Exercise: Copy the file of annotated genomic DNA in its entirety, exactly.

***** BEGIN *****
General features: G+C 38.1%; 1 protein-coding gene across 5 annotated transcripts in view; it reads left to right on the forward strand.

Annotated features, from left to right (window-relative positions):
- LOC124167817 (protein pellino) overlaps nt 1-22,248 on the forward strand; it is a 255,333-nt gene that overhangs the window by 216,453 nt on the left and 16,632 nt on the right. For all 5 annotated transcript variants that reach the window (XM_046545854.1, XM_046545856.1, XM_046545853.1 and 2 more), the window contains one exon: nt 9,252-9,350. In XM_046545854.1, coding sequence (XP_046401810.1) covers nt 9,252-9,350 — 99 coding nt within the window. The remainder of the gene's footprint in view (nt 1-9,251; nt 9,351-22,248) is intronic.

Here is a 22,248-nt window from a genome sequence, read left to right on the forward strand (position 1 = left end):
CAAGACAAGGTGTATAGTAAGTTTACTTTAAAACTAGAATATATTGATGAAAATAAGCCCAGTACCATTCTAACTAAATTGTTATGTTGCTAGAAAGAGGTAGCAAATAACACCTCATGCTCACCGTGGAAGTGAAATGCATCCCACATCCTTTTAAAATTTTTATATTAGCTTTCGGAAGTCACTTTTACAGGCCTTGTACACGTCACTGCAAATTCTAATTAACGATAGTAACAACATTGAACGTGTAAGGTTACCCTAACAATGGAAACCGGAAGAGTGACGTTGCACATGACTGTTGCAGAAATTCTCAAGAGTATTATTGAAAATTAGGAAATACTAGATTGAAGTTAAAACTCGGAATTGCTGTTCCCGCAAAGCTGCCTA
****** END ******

General features: G+C 38.1%; 1 protein-coding gene across 5 annotated transcripts in view; it reads left to right on the forward strand.

Annotated features, from left to right (window-relative positions):
- LOC124167817 (protein pellino) overlaps nt 1-22,248 on the forward strand; it is a 255,333-nt gene that overhangs the window by 216,453 nt on the left and 16,632 nt on the right. For all 5 annotated transcript variants that reach the window (XM_046545854.1, XM_046545856.1, XM_046545853.1 and 2 more), the window contains one exon: nt 9,252-9,350. In XM_046545854.1, coding sequence (XP_046401810.1) covers nt 9,252-9,350 — 99 coding nt within the window. The remainder of the gene's footprint in view (nt 1-9,251; nt 9,351-22,248) is intronic.

Here is a 22,248-nt window from a genome sequence, read left to right on the forward strand (position 1 = left end):
CAAGACAAGGTGTATAGTAAGTTTACTTTAAAACTAGAATATATTGATGAAAATAAGCCCAGTACCATTCTAACTAAATTGTTATGTTGCTAGAAAGAGGTAGCAAATAACACCTCATGCTCACCGTGGAAGTGAAATGCATCCCACATCCTTTTAAAATTTTTATATTAGCTTTCGGAAGTCACTTTTACAGGCCTTGTACACGTCACTGCAAATTCTAATTAACGATAGTAACAACATTGAACGTGTAAGGTTACCCTAACAATGGAAACCGGAAGAGTGACGTTGCACATGACTGTTGCAGAAATTCTCAAGAGTATTATTGAAAATTAGGAAATACTAGATTGAAGTTAAAACTCGGAATTGCTGTTCCCGCAAAGCTGCCTA